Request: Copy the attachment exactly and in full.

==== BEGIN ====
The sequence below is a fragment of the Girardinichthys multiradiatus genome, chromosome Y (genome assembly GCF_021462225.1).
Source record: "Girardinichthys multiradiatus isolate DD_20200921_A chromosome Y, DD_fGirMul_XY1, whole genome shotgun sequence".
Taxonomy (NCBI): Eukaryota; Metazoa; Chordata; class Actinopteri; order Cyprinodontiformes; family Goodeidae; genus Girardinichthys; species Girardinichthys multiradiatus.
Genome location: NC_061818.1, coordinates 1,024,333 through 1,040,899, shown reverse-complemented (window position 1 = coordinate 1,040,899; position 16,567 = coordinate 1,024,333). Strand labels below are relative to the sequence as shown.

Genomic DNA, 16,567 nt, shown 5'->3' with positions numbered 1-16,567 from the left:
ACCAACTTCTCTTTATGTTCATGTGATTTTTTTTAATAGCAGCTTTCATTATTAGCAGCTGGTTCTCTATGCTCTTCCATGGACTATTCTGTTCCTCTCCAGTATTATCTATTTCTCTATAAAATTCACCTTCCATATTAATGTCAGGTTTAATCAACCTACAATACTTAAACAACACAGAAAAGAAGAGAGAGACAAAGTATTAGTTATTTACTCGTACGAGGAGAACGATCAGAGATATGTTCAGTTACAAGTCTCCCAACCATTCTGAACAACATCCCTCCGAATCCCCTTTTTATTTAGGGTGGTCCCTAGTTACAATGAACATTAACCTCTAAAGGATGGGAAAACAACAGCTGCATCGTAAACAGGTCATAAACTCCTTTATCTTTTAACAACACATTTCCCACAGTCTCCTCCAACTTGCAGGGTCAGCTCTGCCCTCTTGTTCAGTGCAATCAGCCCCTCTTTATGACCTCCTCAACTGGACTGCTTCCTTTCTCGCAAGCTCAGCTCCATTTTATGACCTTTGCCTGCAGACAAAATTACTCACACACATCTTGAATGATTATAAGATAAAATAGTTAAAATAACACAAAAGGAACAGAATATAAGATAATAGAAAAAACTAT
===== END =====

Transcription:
The sequence below is a fragment of the Girardinichthys multiradiatus genome, chromosome Y (genome assembly GCF_021462225.1).
Source record: "Girardinichthys multiradiatus isolate DD_20200921_A chromosome Y, DD_fGirMul_XY1, whole genome shotgun sequence".
Taxonomy (NCBI): Eukaryota; Metazoa; Chordata; class Actinopteri; order Cyprinodontiformes; family Goodeidae; genus Girardinichthys; species Girardinichthys multiradiatus.
Genome location: NC_061818.1, coordinates 1,024,333 through 1,040,899, shown reverse-complemented (window position 1 = coordinate 1,040,899; position 16,567 = coordinate 1,024,333). Strand labels below are relative to the sequence as shown.

Genomic DNA, 16,567 nt, shown 5'->3' with positions numbered 1-16,567 from the left:
ACCAACTTCTCTTTATGTTCATGTGATTTTTTTTAATAGCAGCTTTCATTATTAGCAGCTGGTTCTCTATGCTCTTCCATGGACTATTCTGTTCCTCTCCAGTATTATCTATTTCTCTATAAAATTCACCTTCCATATTAATGTCAGGTTTAATCAACCTACAATACTTAAACAACACAGAAAAGAAGAGAGAGACAAAGTATTAGTTATTTACTCGTACGAGGAGAACGATCAGAGATATGTTCAGTTACAAGTCTCCCAACCATTCTGAACAACATCCCTCCGAATCCCCTTTTTATTTAGGGTGGTCCCTAGTTACAATGAACATTAACCTCTAAAGGATGGGAAAACAACAGCTGCATCGTAAACAGGTCATAAACTCCTTTATCTTTTAACAACACATTTCCCACAGTCTCCTCCAACTTGCAGGGTCAGCTCTGCCCTCTTGTTCAGTGCAATCAGCCCCTCTTTATGACCTCCTCAACTGGACTGCTTCCTTTCTCGCAAGCTCAGCTCCATTTTATGACCTTTGCCTGCAGACAAAATTACTCACACACATCTTGAATGATTATAAGATAAAATAGTTAAAATAACACAAAAGGAACAGAATATAAGATAATAGAAAAAACTAT